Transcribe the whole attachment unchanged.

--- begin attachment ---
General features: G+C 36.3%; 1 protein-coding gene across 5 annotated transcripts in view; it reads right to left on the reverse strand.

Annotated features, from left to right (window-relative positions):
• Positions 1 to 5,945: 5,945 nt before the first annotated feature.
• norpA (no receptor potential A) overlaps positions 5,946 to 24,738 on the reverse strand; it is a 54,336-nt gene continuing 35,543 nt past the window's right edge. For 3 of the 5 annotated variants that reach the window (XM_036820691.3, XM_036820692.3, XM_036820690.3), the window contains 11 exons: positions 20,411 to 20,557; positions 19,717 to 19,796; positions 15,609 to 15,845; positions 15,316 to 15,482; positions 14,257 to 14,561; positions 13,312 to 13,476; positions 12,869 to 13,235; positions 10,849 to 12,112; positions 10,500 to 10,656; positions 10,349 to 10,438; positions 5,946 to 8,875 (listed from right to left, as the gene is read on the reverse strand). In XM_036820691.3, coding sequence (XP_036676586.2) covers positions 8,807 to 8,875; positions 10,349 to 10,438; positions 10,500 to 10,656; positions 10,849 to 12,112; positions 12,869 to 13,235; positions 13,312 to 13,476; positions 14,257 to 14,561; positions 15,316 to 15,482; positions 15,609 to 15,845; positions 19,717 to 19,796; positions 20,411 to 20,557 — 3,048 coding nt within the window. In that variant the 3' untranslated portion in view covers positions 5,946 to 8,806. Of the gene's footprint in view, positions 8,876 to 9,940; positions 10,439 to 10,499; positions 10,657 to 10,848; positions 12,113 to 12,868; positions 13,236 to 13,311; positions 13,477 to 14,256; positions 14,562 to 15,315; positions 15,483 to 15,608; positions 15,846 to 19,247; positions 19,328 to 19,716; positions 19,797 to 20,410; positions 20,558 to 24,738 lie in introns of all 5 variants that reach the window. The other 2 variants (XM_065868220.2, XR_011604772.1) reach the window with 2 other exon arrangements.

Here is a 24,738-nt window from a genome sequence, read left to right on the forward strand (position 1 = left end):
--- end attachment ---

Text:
General features: G+C 36.3%; 1 protein-coding gene across 5 annotated transcripts in view; it reads right to left on the reverse strand.

Annotated features, from left to right (window-relative positions):
• Positions 1 to 5,945: 5,945 nt before the first annotated feature.
• norpA (no receptor potential A) overlaps positions 5,946 to 24,738 on the reverse strand; it is a 54,336-nt gene continuing 35,543 nt past the window's right edge. For 3 of the 5 annotated variants that reach the window (XM_036820691.3, XM_036820692.3, XM_036820690.3), the window contains 11 exons: positions 20,411 to 20,557; positions 19,717 to 19,796; positions 15,609 to 15,845; positions 15,316 to 15,482; positions 14,257 to 14,561; positions 13,312 to 13,476; positions 12,869 to 13,235; positions 10,849 to 12,112; positions 10,500 to 10,656; positions 10,349 to 10,438; positions 5,946 to 8,875 (listed from right to left, as the gene is read on the reverse strand). In XM_036820691.3, coding sequence (XP_036676586.2) covers positions 8,807 to 8,875; positions 10,349 to 10,438; positions 10,500 to 10,656; positions 10,849 to 12,112; positions 12,869 to 13,235; positions 13,312 to 13,476; positions 14,257 to 14,561; positions 15,316 to 15,482; positions 15,609 to 15,845; positions 19,717 to 19,796; positions 20,411 to 20,557 — 3,048 coding nt within the window. In that variant the 3' untranslated portion in view covers positions 5,946 to 8,806. Of the gene's footprint in view, positions 8,876 to 9,940; positions 10,439 to 10,499; positions 10,657 to 10,848; positions 12,113 to 12,868; positions 13,236 to 13,311; positions 13,477 to 14,256; positions 14,562 to 15,315; positions 15,483 to 15,608; positions 15,846 to 19,247; positions 19,328 to 19,716; positions 19,797 to 20,410; positions 20,558 to 24,738 lie in introns of all 5 variants that reach the window. The other 2 variants (XM_065868220.2, XR_011604772.1) reach the window with 2 other exon arrangements.

Here is a 24,738-nt window from a genome sequence, read left to right on the forward strand (position 1 = left end):